Matt Stoller, fellow at the non-profit Open Markets Institute, said Trump is correct to raise anti-competition concerns over the proposed merger—while expressing skepticism that the president will hold to that position.

According to an in-depth investigation by In These Times published last month, Raytheon is one of the major providers of missiles and other weaponry to Saudi Arabia, which—with the backing of the United States—has been waging a vicious assault on Yemen since 2015.

"Saudi Arabia's precision-guided munitions are responsible for the vast majority of deaths documented by human rights groups," In These Times found. "[S]ince 2009, Saudi Arabia has ordered more than 27,000 missiles worth at least $1.8 billion from Raytheon alone."

As Common Dreams reported, Trump is pushing to allow Raytheon to build high-tech bomb parts in Saudi Arabia.

Critics warned that such a move would hand Saudi Arabia the technological capacity to build their own deadly high-tech weaponry, which the kingdom could use to ramp up its bombing campaign in Yemen and continue fueling the world's worst humanitarian crisis.

"Trump backs Saudi Arabia's war in Yemen and sells them bombs they drop on children," Sen. Bernie Sanders tweeted last week. "Now he wants Raytheon to help Saudis develop their own weapons. Congress must stop this president from doing the bidding of the arms industry and this brutal regime."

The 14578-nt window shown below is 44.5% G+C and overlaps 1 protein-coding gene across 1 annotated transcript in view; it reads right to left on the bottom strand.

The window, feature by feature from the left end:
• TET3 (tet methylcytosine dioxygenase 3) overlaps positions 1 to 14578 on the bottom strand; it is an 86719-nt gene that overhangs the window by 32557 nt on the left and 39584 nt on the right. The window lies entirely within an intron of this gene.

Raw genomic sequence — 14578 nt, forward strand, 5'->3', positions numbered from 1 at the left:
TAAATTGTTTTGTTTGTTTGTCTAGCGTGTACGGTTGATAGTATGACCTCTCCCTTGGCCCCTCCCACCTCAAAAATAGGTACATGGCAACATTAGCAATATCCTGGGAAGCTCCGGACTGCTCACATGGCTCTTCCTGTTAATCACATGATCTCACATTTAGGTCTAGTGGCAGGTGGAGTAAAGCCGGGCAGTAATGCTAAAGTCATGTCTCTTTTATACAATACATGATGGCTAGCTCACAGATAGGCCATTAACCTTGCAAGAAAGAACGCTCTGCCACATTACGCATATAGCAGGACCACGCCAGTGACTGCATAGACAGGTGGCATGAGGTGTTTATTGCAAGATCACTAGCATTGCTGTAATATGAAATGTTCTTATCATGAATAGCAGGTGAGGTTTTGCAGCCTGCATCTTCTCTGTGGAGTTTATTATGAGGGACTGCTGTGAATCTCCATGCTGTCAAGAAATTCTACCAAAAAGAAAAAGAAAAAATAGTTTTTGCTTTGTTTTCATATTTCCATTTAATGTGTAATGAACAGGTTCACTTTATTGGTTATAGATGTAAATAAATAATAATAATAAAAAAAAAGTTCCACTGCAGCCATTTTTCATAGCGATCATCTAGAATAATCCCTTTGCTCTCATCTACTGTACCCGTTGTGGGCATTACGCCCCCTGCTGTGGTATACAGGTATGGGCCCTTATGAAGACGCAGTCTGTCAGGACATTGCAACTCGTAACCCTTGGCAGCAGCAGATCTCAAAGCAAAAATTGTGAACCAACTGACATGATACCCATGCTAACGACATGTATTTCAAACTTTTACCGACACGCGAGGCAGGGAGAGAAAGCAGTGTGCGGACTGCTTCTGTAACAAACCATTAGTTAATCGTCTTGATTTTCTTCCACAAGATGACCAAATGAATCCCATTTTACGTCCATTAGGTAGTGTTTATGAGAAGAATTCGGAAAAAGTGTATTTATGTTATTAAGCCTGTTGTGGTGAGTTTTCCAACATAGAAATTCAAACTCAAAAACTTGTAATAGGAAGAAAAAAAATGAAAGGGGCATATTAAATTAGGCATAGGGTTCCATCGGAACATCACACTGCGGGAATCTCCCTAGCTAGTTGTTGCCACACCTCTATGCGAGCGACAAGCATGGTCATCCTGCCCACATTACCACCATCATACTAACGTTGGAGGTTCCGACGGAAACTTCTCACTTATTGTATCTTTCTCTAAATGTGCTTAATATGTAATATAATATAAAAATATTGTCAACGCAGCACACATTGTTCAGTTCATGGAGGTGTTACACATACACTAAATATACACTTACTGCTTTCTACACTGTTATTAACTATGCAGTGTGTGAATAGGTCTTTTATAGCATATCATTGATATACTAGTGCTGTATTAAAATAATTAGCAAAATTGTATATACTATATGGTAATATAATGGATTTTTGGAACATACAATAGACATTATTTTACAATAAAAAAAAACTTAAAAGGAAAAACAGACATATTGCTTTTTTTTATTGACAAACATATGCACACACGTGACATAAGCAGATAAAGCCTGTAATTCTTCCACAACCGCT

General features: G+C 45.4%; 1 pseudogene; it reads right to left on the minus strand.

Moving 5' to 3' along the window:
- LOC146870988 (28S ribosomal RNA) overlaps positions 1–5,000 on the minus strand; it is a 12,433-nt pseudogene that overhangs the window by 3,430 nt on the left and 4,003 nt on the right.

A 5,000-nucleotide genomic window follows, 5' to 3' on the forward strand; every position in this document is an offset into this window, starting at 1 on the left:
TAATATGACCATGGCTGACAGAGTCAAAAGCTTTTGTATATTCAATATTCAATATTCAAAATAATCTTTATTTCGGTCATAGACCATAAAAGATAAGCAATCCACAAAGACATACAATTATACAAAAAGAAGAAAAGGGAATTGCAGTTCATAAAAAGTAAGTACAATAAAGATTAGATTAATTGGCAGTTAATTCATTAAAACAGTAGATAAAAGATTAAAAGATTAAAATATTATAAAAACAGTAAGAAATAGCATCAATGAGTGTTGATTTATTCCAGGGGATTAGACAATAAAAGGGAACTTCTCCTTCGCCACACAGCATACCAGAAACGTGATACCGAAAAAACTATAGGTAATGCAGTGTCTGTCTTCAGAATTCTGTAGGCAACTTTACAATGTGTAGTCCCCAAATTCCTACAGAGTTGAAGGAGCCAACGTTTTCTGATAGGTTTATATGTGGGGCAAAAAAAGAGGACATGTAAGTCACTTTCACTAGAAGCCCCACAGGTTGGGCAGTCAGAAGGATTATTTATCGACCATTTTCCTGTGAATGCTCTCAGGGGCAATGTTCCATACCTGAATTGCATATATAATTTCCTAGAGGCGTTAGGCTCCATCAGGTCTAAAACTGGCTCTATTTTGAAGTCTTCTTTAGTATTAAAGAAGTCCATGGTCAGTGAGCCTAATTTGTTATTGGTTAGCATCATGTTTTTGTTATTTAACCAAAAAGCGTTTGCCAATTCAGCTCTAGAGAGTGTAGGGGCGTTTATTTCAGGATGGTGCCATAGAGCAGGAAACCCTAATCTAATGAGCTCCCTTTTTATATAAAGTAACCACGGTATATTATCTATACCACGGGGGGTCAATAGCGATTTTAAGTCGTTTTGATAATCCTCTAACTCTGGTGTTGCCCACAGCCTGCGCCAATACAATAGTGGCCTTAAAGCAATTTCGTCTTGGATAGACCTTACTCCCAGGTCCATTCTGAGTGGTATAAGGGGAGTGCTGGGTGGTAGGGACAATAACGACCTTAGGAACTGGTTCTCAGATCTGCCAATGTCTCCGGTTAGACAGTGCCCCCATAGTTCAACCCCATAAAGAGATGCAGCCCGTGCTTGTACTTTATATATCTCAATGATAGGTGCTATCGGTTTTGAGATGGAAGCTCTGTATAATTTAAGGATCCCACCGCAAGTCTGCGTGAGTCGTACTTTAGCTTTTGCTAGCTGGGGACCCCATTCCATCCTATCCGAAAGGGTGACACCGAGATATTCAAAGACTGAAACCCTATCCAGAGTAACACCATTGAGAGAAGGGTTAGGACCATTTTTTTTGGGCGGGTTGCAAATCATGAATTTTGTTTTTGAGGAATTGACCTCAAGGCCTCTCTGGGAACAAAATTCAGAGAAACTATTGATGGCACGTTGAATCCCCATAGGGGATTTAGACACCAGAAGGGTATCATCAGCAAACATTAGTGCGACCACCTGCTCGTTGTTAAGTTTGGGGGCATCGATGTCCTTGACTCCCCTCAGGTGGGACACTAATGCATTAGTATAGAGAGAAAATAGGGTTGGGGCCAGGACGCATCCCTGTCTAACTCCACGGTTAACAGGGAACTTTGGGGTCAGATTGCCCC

Our work is licensed under Creative Commons (CC BY-NC-ND 3.0). Feel free to republish and share widely.

Support progressive journalism.

Because of people like you, another world is possible. There are many battles to be won, but we will battle them together—all of us. Common Dreams is not your normal news site. We don't survive on clicks. We don't want advertising dollars. We want the world to be a better place. But we can't do it alone. It doesn't work that way. We need you. If you can help today—because every gift of every size matters—please do. Without Your Support We Simply Don't Exist.

Progressives Alarmed by Privatization Dub Infrastructure Deal a 'Disaster in the Making'

"Communities across the country have been ripped off by public-private schemes that enrich corporations and Wall Street investors and leave the rest of us to pick up the tab."

Jessica Corbett, staff writer ·


'We Must Not Stand Down': 270+ Arrested at Anti-Logging Protests in Canada

A battle over old-growth forests is raging in British Columbia.

Kenny Stancil, staff writer ·


US Lawmakers Demand EU 'Do the Right Thing or Get Out of the Way' on Covid-19 Vaccine Patent Waivers

"A global recovery requires a global response based on health needs—not Big Pharma," said Congressman Jesús "Chuy" García at a rally.

Brett Wilkins, staff writer ·


'Horrible and Unconscionable Betrayal': Biden DOJ Backs Trump Line 3 Approval

"You are siding with a handful of corrupt corporate elites over honoring treaty rights, climate, water, and the future of life on Earth."

Jessica Corbett, staff writer ·


'We Can't Wait': Thousands in DC Demand Bold Action on Climate, Immigration, and Jobs

"All of us have got to stand together and tell the billionaire class that our time is now," said Sen. Bernie Sanders.

Julia Conley, staff writer ·